China leads the United States in long-range missiles, partly because of a Cold War-era agreement called the Intermediate-Range Nuclear Forces Treaty (INF), which restricted the United States and Russia from having a range of 500 to 5,500 kilometers, or about 300 to 3,400 miles. In recent years, China has deployed thousands of such missiles and installed them on warships and aircraft as part of its strategic defense against potential US naval attacks.

Last week, the satellite company Maxar Technologies Posted pictures Shows that China has built models of US Navy aircraft carriers and destroyers in the Xinjiang desert. The US Naval Research Institute stated that these models are likely to be used by the Chinese People’s Liberation Army for target practice.

The United States withdrew from the INF under the leadership of the Trump administration in 2019, and is now investing heavily in missile development to specifically catch up with China. The United States Secretary of Defense Lloyd J. Austin III called the United States “first.” 1 Pacing challenge. “

These technologies will take several years to build. At the same time, the United States and China are in what analysts call a “dangerous decade,” and China may see that the window of opportunity to seize Taiwan while possessing regional military superiority is shrinking.

The Biden administration tried to restore the alliance with the United States as a way to counter China’s growing military power. The “quartet” of the United States, India, Australia and Japan pledged to protect the “free and open Indo-Pacific region”, while the new AUKUS security agreement between the United States, the United Kingdom and Australia promised to provide Australia with nuclear-powered submarines.

“The idea is to send a signal to China that the international community should enjoy peace and stability. If you use force, they will not stand by,” said Glaser of the German Marshall Foundation. “The world will oppose you. You will pay too high a price.”‘

Biden’s efforts have also caused anxiety in Beijing.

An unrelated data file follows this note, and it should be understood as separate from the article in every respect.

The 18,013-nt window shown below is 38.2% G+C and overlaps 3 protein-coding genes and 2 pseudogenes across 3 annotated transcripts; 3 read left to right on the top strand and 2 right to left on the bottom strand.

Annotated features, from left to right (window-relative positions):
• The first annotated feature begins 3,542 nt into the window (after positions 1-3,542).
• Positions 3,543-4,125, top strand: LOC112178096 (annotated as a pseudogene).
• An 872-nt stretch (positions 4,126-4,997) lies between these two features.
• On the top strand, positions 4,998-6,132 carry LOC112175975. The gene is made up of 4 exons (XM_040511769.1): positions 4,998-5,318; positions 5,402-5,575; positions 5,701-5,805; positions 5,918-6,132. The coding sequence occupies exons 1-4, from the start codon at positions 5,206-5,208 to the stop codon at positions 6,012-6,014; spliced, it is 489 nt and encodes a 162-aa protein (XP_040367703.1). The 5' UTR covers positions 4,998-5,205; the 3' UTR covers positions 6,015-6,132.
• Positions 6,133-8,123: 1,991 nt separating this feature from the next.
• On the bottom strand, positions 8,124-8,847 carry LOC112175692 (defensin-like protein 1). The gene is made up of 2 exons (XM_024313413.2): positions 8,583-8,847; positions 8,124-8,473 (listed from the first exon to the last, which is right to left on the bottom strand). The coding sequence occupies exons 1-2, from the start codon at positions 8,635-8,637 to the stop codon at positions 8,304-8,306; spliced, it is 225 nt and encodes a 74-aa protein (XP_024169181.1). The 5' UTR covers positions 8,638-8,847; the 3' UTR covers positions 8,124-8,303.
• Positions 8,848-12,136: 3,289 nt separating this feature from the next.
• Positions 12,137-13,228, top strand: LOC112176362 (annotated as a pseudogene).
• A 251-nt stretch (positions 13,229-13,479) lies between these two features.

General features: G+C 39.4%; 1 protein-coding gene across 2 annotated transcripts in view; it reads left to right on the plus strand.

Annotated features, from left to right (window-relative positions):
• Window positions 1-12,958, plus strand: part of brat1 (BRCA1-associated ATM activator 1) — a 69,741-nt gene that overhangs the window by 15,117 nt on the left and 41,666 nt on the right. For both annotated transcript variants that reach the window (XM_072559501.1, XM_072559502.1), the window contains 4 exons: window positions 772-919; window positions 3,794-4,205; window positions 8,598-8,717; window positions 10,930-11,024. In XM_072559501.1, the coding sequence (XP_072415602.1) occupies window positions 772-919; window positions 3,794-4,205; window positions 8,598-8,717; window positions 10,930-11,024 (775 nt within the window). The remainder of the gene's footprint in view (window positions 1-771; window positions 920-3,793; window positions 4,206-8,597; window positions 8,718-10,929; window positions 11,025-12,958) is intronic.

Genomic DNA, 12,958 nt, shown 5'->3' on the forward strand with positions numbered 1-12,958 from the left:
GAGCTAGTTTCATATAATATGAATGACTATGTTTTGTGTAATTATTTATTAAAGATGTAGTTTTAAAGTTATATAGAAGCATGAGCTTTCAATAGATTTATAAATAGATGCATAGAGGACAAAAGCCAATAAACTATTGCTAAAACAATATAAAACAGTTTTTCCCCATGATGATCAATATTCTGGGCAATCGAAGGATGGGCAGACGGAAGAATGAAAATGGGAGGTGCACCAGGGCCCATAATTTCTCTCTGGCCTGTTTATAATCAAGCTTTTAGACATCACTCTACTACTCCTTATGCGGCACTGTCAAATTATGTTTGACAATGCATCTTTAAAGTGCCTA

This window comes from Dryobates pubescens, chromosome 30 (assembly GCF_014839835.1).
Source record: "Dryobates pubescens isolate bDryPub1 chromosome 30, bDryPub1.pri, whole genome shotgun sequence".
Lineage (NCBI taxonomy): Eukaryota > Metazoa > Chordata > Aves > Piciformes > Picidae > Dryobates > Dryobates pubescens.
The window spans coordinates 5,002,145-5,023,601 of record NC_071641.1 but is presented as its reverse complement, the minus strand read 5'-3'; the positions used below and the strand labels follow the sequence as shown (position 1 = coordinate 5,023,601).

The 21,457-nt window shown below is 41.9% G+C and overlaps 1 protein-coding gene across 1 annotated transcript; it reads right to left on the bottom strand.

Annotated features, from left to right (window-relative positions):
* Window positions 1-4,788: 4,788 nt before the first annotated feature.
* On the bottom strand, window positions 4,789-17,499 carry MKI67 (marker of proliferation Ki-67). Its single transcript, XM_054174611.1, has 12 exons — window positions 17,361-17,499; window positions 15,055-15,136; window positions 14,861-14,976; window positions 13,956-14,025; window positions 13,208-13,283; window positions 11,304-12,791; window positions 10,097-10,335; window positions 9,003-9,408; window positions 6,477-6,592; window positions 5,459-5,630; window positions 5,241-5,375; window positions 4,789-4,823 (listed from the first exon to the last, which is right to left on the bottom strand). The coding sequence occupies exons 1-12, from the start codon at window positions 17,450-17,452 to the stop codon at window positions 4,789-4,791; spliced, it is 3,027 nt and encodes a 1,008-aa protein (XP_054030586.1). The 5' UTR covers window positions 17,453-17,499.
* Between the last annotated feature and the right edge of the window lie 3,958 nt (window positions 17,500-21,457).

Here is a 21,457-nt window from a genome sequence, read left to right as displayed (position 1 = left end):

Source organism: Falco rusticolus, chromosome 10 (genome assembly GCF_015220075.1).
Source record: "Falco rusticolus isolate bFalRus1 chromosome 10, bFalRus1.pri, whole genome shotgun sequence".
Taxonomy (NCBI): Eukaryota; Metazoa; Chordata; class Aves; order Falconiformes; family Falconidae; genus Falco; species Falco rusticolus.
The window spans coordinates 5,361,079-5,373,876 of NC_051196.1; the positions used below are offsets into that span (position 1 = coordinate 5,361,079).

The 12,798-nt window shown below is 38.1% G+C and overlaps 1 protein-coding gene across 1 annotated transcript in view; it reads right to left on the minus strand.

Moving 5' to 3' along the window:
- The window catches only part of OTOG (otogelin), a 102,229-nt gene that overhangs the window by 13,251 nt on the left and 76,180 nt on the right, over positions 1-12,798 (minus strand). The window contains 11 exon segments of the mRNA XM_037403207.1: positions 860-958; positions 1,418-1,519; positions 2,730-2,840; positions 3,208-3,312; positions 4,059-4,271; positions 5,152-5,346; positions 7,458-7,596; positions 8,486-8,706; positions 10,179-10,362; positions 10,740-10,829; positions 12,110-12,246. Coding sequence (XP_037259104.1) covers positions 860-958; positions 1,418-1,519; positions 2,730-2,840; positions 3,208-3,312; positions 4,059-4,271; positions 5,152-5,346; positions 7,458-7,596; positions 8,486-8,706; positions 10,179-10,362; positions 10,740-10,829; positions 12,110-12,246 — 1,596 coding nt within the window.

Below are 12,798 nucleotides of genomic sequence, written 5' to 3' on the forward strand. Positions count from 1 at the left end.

“The recent AUKUS transaction has sounded the alarm. This may make Beijing worry that time is not necessarily on China’s side,” Zhao said. “China may not be able to continue to accumulate military superiority. Therefore, if it is worried that the window is closing, Beijing may think it is forced to do something… The risk of military conflict is very serious.”

The Biden-Xi summit aims to ease diplomatic tensions and prevent accidental conflicts.Unlike the United States and the Soviet Union during the Cold War, which were basically isolated from each other, China and the United States were connected through economic and global interests. Tackling climate change. Military confrontation is not in the interests of either party.

Preliminary news after the summit indicated that neither side’s views have changed and there is no intention to relax the armament buildup. But on Tuesday, US National Security Adviser Jack Sullivan told the audience at the Brookings Institution in Washington that Biden and Xi Jinping have agreed to discuss “strategic stability” around the nuclear issue. He did not specify the timetable or format of the talks.

Zhao said that when the friction between Beijing and Washington is fundamentally ideological, it is unlikely that Beijing and Washington will build trust. “If they can’t have honest and candid discussions about the existence of basic universal values ​​and other issues, I don’t see how they can ease ideological confrontation and resolve tensions.”

Some analysts refuted the claim that China and the United States are sliding into the Cold War. But Christensen saw the similarities. One side accelerates, the other reacts, “Suddenly, you are in this dynamic, and everyone is reacting to each other,” he said. “There seems to be no overall political plan. This is where we are now again.”